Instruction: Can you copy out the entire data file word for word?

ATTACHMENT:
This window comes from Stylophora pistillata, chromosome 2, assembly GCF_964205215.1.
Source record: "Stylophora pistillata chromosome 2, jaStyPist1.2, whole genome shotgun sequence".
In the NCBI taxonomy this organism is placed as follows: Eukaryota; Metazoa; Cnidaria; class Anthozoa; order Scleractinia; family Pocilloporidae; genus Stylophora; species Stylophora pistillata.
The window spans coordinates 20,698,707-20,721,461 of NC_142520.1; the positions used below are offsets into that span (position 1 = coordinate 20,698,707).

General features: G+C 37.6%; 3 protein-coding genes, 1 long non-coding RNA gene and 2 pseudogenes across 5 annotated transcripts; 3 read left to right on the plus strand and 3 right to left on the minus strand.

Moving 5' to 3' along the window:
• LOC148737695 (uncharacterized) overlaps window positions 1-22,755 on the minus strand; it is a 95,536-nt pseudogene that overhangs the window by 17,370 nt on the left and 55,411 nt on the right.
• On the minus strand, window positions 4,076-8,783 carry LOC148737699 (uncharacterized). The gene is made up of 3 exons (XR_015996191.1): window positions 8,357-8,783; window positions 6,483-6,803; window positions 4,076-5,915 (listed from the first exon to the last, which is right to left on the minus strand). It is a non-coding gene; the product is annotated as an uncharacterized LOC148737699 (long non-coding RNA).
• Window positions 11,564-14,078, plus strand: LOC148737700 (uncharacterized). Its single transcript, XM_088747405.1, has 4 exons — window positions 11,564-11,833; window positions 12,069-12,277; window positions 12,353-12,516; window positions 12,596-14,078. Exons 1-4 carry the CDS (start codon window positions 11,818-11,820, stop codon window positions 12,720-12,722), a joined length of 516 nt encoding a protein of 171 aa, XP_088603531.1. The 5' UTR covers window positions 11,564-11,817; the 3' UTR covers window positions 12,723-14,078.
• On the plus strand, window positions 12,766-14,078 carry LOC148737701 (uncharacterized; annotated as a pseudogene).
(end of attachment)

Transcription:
This window comes from Stylophora pistillata, chromosome 2, assembly GCF_964205215.1.
Source record: "Stylophora pistillata chromosome 2, jaStyPist1.2, whole genome shotgun sequence".
In the NCBI taxonomy this organism is placed as follows: Eukaryota; Metazoa; Cnidaria; class Anthozoa; order Scleractinia; family Pocilloporidae; genus Stylophora; species Stylophora pistillata.
The window spans coordinates 20,698,707-20,721,461 of NC_142520.1; the positions used below are offsets into that span (position 1 = coordinate 20,698,707).

General features: G+C 37.6%; 3 protein-coding genes, 1 long non-coding RNA gene and 2 pseudogenes across 5 annotated transcripts; 3 read left to right on the plus strand and 3 right to left on the minus strand.

Moving 5' to 3' along the window:
• LOC148737695 (uncharacterized) overlaps window positions 1-22,755 on the minus strand; it is a 95,536-nt pseudogene that overhangs the window by 17,370 nt on the left and 55,411 nt on the right.
• On the minus strand, window positions 4,076-8,783 carry LOC148737699 (uncharacterized). The gene is made up of 3 exons (XR_015996191.1): window positions 8,357-8,783; window positions 6,483-6,803; window positions 4,076-5,915 (listed from the first exon to the last, which is right to left on the minus strand). It is a non-coding gene; the product is annotated as an uncharacterized LOC148737699 (long non-coding RNA).
• Window positions 11,564-14,078, plus strand: LOC148737700 (uncharacterized). Its single transcript, XM_088747405.1, has 4 exons — window positions 11,564-11,833; window positions 12,069-12,277; window positions 12,353-12,516; window positions 12,596-14,078. Exons 1-4 carry the CDS (start codon window positions 11,818-11,820, stop codon window positions 12,720-12,722), a joined length of 516 nt encoding a protein of 171 aa, XP_088603531.1. The 5' UTR covers window positions 11,564-11,817; the 3' UTR covers window positions 12,723-14,078.
• On the plus strand, window positions 12,766-14,078 carry LOC148737701 (uncharacterized; annotated as a pseudogene).